“I’ll try. It’s 10MB. Our email system has a 10MB limit.”

“Can you zip the file?”

“I don’t know how to do that. It’s not in the manual.”

Two days later, you ask him again, and he says that the email with the attached manual is still in his outbox. “Can you print it out for me?” you ask. Harold’s face fills with horror at the idea of wasting so much paper.

You tell your immediate supervisor about your discovery of the discrepancy between versions.

“Really? I thought I set you up with the most recent version of the manual on your first day. Anyway, not a whole lot has changed. Just pages 238-342, the section on UGV Administration for OMW Users.”

“But, that’s my job–UGV Administrator, OMW. Can you not see why I’ve struggled so much these past six months? The entire section of the manual on how to do MY job isn’t in the manual.”

“Calm down. You don’t need to get violent. I may have to issue a warning to you. Three strikes and you’re out, you know.”

“But, I’m not violent. I’m just exasperated.”

“If you don’t like working here, you can always go work somewhere else. I can’t understand why anyone would ever want to work anywhere else, but this is a free country. Nobody is forcing you to come here to work. In fact, you should be grateful you even have a job, really, in this economy. Why, if I could go back and do it again, I probably would have hired that nice Asian man with the MBA. He seemed to know his stuff.”

You seek out an ally. In the break room, strange fellows wearing flannel shirts whisper in hushed voices over brown bag lunches and eye you suspiciously when you grab your microwave dinner out of the freezer to heat it up. Sales guys in crisp, corporate button-down shirts poke their heads into the breakroom and scowl at you. The assistant HR manager who seemed kind to you on your first day occasionally comes in here and makes a comment about there being no more pretzel snacks. She appears to have no idea who you are.

Surely there is someone at this company that hates it as much as you do, that finds their processes and circled wagons and cronyism just as mystical and impenetrable as you do.

Your supervisor’s supervisor sees you standing by the microwave heating up your lunch. “What are you doing?” she demands. “Didn’t you get the lunch invite?”

“No, I didn’t,” you say. She’s got your email address entered incorrectly in her address book, and this is the third team event you’ve missed. Each time you let her know that she doesn’t have your correct email address, and each time she’ll forward you a copy of the invite to the correct email address, with the incorrect email address plainly visible on the forwarded copy.

“It’s Harold’s birthday. And, we are all chipping in. Just a little something. You can pay me later if you don’t have $50 on you. Here, sign the card. And, hurry. We’re all taking your supervisor’s car to our, I mean Harold’s, favorite Sushi place.”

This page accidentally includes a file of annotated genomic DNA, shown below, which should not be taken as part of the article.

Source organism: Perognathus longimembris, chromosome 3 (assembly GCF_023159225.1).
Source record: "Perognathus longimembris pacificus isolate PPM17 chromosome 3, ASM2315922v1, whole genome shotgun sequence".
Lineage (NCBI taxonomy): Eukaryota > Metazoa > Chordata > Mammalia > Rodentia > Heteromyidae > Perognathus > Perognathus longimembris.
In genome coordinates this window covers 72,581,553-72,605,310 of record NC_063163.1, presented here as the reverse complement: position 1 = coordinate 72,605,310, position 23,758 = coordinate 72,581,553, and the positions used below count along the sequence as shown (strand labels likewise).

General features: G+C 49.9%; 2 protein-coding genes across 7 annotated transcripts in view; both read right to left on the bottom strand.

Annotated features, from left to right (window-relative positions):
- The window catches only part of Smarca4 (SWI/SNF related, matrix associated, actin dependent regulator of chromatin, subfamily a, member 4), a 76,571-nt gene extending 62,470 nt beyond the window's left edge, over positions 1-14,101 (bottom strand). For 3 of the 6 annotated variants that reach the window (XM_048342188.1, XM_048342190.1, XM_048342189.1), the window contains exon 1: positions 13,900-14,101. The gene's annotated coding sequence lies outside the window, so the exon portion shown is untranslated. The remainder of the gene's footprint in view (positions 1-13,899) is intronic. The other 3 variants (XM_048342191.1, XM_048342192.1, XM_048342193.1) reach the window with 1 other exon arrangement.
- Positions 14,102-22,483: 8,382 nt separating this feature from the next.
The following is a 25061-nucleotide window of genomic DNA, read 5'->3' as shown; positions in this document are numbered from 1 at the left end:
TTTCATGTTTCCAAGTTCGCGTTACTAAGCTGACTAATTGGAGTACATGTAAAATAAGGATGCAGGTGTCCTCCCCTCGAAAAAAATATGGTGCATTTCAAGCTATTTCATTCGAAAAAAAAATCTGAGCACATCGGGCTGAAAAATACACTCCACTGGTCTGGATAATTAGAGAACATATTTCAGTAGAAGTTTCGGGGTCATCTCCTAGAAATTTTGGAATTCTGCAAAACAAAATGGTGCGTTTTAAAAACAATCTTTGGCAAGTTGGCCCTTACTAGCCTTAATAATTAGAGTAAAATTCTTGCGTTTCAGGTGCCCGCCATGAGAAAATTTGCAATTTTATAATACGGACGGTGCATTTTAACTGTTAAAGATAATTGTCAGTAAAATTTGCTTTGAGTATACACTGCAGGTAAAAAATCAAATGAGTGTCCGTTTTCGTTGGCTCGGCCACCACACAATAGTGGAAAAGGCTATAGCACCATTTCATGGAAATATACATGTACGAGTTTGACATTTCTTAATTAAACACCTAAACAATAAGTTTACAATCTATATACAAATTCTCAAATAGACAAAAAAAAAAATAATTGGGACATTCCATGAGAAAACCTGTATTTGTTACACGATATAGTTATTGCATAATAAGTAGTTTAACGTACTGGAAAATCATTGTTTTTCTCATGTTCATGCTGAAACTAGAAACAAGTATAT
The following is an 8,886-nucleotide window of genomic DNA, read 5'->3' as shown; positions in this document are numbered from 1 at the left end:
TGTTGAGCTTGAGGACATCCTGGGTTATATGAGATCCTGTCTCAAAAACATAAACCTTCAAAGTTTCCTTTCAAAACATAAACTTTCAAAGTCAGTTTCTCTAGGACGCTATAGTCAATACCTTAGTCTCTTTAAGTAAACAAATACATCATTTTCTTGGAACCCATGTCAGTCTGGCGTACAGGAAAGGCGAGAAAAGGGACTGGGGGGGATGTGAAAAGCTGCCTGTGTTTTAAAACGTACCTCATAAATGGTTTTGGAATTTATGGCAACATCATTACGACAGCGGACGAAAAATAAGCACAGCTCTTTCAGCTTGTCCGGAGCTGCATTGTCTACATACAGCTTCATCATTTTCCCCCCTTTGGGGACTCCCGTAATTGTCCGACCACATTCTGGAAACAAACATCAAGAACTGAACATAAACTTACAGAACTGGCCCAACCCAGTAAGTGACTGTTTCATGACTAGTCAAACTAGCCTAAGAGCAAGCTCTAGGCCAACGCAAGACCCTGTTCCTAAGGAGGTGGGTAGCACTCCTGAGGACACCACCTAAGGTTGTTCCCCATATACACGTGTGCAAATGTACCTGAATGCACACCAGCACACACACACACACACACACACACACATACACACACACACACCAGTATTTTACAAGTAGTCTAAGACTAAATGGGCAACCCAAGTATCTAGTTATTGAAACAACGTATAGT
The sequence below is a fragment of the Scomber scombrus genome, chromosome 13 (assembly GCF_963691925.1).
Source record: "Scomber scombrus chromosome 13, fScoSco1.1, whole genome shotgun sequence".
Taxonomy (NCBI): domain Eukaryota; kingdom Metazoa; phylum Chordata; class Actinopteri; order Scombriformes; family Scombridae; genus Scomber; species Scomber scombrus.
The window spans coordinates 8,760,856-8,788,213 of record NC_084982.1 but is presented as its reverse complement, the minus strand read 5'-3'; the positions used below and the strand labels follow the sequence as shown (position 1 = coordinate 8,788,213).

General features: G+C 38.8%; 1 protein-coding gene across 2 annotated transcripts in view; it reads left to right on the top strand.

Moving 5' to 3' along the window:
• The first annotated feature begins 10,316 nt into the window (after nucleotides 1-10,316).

You hate these team lunches. Everyone talks for a good two hours from the moment they are walking out of the building, until the moment they are walking back about all of the eateries-for-snobs they’ve tried in the area. These folks hate chain restaurants, and will only eat at places nobody else has heard of, unless that other person happens to be a VP.

They always split the check evenly among everyone, and others usually enjoy more expensive foods and wines than you do. You end up paying $50 for $15 worth of food and drink.

Of course, you are always late to a meeting following a team lunch. If it’s a meeting run by someone else other than your supervisor or her supervisor, you will receive a dozen scowls and five seconds of silence when you enter the room late. The withering look by the presenter is far better than the condemnation you’d get from your supervisor or her supervisor when they hear you were completely absent from a meeting where you were supposed to represent the team.

If the meeting you are late to is run by your supervisor or her supervisor, they will laugh uproariously at lunch several times about how hilarious it is that they are late to their own meeting, but, oh well, we can talk about it here. Of course, the two supervisors will get into a conversation between each other about which VP is moving up and which one is getting fired, and congratulate each other afterward about their productive meeting.

Then, if there was something you actually needed to ask them or present to them, they will look at you with withering looks if you try to enter their office after lunch while they are either checking their voicemail or gossiping with one of the VPs. Of course, they are always ready to let you know that their offices are open and they are always available during those periods where the company hands out employee satisfaction surveys.